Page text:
Novel Lightweight Nanofiber Can Protect Against Impacts from High-Speed Bullets and Space Debris

Engineers from the University of Wisconsin–Madison (UW–Madison) have developed a nanofiber material that surpasses its extensively used equivalents — including Kevlar fabric and steel plates — in guarding against impacts from high-speed projectiles.

Novel Lightweight Nanofiber Can Protect Against Impacts from High-Speed Bullets and Space Debris, Says Research.
Ramathasan Thevamaran. Image Credit: University of Wisconsin–Madison.

Fundamentally, it is better than bulletproof.

“Our nanofiber mats exhibit protective properties that far surpass other material systems at much lighter weight,” says Ramathasan Thevamaran, a UW–Madison assistant professor of engineering physics who headed the study.

Thevamaran and his colleagues illustrated the advance in an article published recently in the journal ACS Nano.

To develop the material, Thevamaran and postdoctoral researcher Jizhe Cai blended multi-walled carbon nanotubes — carbon cylinders just one atom thick in each layer — with Kevlar nanofibers. The ensuing nanofiber mats are better at dispelling energy from the impact of miniature projectiles traveling faster than the speed of sound.

The advance paves the way for use of carbon nanotubes in lightweight, high-performance armor materials, for example, in bulletproof vests to better guard the wearer or in shields covering spacecraft to lessen damage from flying high-speed microdebris.

“Nano-fibrous materials are very attractive for protective applications because nanoscale fibers have outstanding strength, toughness, and stiffness compared to macroscale fibers,” Thevamaran says. “Carbon nanotube mats have shown the best energy absorption so far, and we wanted to see if we could further improve their performance.”

They discovered the precise chemistry. The researchers created Kevlar nanofibers and added a minute amount of them into their carbon nanotube mats, which formed hydrogen bonds between the fibers. Those hydrogen bonds altered the interactions between the nanofibers and, along with just the precise blend of Kevlar nanofibers and carbon nanotubes, caused a significant leap in the overall performance of the material.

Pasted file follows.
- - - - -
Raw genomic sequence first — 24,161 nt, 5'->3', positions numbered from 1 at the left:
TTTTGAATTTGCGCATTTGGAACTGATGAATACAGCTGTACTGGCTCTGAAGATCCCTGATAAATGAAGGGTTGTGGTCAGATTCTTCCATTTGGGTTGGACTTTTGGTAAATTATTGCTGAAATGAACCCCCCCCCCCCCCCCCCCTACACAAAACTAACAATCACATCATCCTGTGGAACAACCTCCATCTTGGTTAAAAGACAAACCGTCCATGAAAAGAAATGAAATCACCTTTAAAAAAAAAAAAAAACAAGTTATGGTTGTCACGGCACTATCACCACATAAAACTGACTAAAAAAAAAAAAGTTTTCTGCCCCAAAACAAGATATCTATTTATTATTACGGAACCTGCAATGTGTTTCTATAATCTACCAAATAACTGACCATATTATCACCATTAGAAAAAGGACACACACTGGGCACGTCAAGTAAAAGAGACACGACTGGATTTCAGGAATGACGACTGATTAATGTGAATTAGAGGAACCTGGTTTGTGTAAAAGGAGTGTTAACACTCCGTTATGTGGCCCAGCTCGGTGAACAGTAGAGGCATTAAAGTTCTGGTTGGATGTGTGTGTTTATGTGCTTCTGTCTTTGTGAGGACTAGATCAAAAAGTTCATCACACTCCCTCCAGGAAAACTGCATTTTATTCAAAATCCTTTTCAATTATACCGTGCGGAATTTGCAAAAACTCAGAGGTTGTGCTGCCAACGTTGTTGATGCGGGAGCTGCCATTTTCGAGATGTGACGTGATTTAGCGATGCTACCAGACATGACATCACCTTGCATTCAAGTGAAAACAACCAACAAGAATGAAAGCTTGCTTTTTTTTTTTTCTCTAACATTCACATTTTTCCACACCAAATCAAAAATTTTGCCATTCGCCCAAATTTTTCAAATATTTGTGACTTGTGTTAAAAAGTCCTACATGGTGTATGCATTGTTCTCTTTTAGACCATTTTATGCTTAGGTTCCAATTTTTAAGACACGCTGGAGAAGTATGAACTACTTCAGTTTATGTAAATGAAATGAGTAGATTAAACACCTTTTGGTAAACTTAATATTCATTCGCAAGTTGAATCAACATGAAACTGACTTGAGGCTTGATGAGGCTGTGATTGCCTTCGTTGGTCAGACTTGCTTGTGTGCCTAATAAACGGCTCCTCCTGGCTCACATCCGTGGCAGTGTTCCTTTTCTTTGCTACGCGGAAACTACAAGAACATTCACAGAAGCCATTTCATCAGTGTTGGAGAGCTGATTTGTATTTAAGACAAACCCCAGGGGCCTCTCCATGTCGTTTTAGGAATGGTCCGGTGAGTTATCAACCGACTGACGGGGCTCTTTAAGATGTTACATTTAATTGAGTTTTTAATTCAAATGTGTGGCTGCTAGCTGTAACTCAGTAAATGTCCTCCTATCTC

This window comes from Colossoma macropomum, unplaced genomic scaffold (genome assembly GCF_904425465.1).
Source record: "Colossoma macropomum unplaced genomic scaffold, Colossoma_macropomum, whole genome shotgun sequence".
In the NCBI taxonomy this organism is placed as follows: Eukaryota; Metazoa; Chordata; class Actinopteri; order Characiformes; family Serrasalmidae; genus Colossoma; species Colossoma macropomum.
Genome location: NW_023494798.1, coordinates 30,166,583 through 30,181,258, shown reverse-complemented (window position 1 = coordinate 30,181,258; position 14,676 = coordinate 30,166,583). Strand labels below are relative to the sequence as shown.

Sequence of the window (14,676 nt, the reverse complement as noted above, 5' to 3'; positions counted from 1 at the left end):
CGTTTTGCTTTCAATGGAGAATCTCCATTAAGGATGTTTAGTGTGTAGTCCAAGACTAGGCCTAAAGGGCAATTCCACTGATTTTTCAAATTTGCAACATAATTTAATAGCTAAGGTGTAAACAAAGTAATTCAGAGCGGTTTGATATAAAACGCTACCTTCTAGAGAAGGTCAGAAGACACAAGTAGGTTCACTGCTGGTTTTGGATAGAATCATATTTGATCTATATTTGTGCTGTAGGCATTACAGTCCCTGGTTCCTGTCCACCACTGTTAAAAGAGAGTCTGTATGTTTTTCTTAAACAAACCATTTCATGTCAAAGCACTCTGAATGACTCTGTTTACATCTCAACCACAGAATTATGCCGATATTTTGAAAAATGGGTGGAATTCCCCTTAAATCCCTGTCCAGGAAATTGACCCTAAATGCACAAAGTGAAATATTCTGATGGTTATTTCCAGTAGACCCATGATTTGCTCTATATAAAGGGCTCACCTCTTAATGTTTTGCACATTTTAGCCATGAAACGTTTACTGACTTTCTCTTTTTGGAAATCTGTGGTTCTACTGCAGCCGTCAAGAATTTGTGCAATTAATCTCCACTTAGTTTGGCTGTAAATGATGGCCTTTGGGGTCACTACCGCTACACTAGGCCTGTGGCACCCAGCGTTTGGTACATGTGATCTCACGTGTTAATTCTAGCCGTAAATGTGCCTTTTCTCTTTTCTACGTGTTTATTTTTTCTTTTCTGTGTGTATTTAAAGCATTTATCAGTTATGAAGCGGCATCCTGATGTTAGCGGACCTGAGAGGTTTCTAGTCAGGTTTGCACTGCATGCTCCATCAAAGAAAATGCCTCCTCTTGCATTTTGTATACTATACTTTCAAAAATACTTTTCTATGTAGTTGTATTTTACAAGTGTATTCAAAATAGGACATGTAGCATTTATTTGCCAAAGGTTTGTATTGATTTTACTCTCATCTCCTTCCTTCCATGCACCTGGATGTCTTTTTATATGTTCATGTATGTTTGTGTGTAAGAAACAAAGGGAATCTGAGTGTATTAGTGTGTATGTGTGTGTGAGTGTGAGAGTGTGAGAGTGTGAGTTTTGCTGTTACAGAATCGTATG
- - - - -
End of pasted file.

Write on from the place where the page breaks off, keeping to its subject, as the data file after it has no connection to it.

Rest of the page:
The hydrogen bond is a dynamic bond, which means it can continuously break and re-form again, allowing it to dissipate a high amount of energy through this dynamic process.

Ramathasan Thevamaran, Study Lead and Assistant Professor of Engineering Physics, UW–Madison

“In addition, hydrogen bonds provide more stiffness to that interaction, which strengthens and stiffens the nanofiber mat. When we modified the interfacial interactions in our mats by adding Kevlar nanofibers, we were able to achieve nearly 100% improvement in energy dissipation performance at certain supersonic impact velocities,” Thevamaran added.

The team verified their new material using a laser-induced microprojectile impact testing system in Thevamaran’s lab. The system is one of only a handful like it in the United States, and it uses lasers to fire micro-bullets into the material samples.

Our system is designed such that we can actually pick a single bullet under a microscope and shoot it against the target in a very controlled way, with a very controlled velocity that can be varied from 100 meters per second all the way to over 1 kilometer per second.

Ramathasan Thevamaran, Study Lead and Assistant Professor of Engineering Physics, UW–Madison

“This allowed us to conduct experiments at a time scale where we could observe the material’s response — as the hydrogen bond interactions happen,” Thevamaran added.

Besides its impact resistance, another benefit of the new nanofiber material is that, like Kevlar, it is steady at very high as well as very low temperatures, making it suitable for applications in a wide variety of extreme environments.

The scientists are patenting their advance through the Wisconsin Alumni Research Foundation.

Claire Griesbach, a doctoral student in Engineering Physics, is the study’s co-author.

This study received funding support from the U.S. Army Research Office and the UW–Madison Office of the Vice-Chancellor for Research and Graduate Education.

Journal Reference:

Cai, J., et al. (2022) Extreme Dynamic Performance of Nanofiber Mats under Supersonic Impacts Mediated by Interfacial Hydrogen Bonds. ACS Nano. doi.org/10.1021/acsnano.1c07465.

Source: https://wisc.edu

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